Zachary Lewis | Guest Critic
The Chautauqua Symphony Orchestra had much to celebrate Saturday night, and it did so in resplendent fashion.
Playing in the Amphitheater on a pleasant evening, the orchestra and guest conductor Roberto Minczuk sounded even hotter than the air outside as they launched the 2012 Season, welcomed a renowned pianist and even hinted at the upcoming Independence Day with the year’s first performance of the national anthem. No wonder the concert was broadcast live on Buffalo radio.
But it wasn’t the many occasions — including the start of longstanding principal cellist Chaim Zemach’s final season, or even the ensemble itself — that commanded the lion’s share of the attention. No, beyond question, that honor fell to pianist Peter Serkin, the soloist in Brahms’ titanic Piano Concerto No. 1.
One of the most distinguished pianists of his or any generation and an artist of probing insight, Serkin turned in a performance of tremendous character, one in which his personality and every element of a massive score coalesced perfectly.
His was an uneven performance, in the best possible sense. Even, in this case, meaning flat, smooth or uneventful.
In the first movement, for instance, a starker boundary between the two principal domains would have been hard to imagine. The secondary, more rhapsodic theme enjoyed lavish, almost excessive space, as Serkin spun out its melodies with tremendous feeling at a pace best described as stately. With the principal theme and its development, however, the pianist rained down chords with thrilling, torrential force.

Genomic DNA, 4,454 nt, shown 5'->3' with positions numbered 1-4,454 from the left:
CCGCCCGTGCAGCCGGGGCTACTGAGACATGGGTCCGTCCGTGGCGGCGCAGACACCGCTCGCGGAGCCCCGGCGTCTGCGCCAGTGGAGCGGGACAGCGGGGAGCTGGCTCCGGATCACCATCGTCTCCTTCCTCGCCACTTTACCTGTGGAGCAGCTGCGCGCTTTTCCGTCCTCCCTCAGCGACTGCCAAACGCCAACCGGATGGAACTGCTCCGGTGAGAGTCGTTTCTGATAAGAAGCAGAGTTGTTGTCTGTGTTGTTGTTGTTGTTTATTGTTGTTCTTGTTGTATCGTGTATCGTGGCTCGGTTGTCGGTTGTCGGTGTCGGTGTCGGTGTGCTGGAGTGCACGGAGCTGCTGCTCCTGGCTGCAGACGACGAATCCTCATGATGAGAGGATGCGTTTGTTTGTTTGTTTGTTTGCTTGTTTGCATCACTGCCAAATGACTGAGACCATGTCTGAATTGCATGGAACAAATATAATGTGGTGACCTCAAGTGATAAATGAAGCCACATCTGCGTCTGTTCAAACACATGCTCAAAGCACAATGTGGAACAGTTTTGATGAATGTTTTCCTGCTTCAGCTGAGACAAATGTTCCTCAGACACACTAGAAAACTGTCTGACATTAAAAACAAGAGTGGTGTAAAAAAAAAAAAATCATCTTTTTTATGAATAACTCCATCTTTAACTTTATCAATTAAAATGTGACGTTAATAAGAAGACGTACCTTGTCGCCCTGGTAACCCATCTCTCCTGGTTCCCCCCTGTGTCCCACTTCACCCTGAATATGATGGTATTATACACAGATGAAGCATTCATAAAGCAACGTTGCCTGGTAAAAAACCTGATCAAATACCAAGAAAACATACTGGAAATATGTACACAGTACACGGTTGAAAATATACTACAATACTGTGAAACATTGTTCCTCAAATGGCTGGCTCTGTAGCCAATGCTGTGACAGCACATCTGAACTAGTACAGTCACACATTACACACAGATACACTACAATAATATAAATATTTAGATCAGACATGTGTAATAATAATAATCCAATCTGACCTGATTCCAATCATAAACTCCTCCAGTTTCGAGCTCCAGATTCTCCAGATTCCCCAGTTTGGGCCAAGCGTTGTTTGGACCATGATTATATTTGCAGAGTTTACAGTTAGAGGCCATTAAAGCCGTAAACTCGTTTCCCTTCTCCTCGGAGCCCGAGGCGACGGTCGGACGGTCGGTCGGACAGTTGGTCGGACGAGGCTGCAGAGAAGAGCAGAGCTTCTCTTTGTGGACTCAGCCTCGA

Likewise, his Rondo was no mad, single-minded dash to the finish, as it so often is with other, less mature artists. Explosive, fiery energy abounded, to be sure, but with Serkin, there were also peaceful interludes along the way, patches of sheer joy to be savored.
One might call Serkin’s reading of the central Adagio “even,” in that it was constantly, unfailingly expressive. Opting again for a slower tempo, a choice that ruled his entire performance, the pianist set about achieving total serenity and partnering to scintillating effect with his woodwind colleagues.
As for the matter of tuning — explained in the weekend Daily article previewing the concert — that too was uneven, in that it wasn’t what most artists use or prefer in concert. But neither did the slight tang it produced grate the ears, or even stand out terribly. If anything, it gave Serkin a certain and helpful tonal edge over the orchestra behind him, in a work where murkiness can be a problem.
Next to the Brahms, Beethoven’s generally lighter Symphony No. 8 stood in sharp but welcome contrast. What’s more, the performance by the CSO under Minczuk, music director of Canada’s Calgary Philharmonic Orchestra and principal conductor of the Brazilian Symphony Orchestra, accentuated everything that makes the work attractive.
In addition to the usual grace and liveliness almost every performance of the Eighth evinces, Minczuk’s Saturday with the men and women in white bore the rarer elements of drive, raw zest and dramatic intensity, illustrating how much potential drama resides in Beethoven’s lesser-known symphonies and those of a purely abstract nature.
Sharp attacks and crisp textures were ever-present, but in the hands of Minczuk and the CSO, the music also benefited from strong melodic profiles, thoughtful shading, and charming contributions from the horns, woodwinds and timpani. The conductor wasn’t just interested in dynamism, after all. He also recognized the need for delicacy and subtlety. It was the opposite of a dull, one-dimensional account.
Also featured on Saturday’s program: another popular work by Brahms, the “Academic Festival Overture,” an artful conglomeration of tunes sung by university students that had earned its composer an honorary degree. Here, though, for once, the work fulfilled its original function, serving as an overture to a true academic festival, namely the 2012 Season.
Once again, Minczuk declined to give a casual, offhand performance. On the contrary, his reading Saturday night was robust and patently well-conceived, with melodies emerging from the sumptuous texture of the strings in bold, fetching relief.
The same might now be said of the CSO. As July begins and a new season at the Institution gains momentum, the orchestra has taken its place at the center of the action.
Lewis is music critic of The Plain Dealer in Cleveland, Ohio.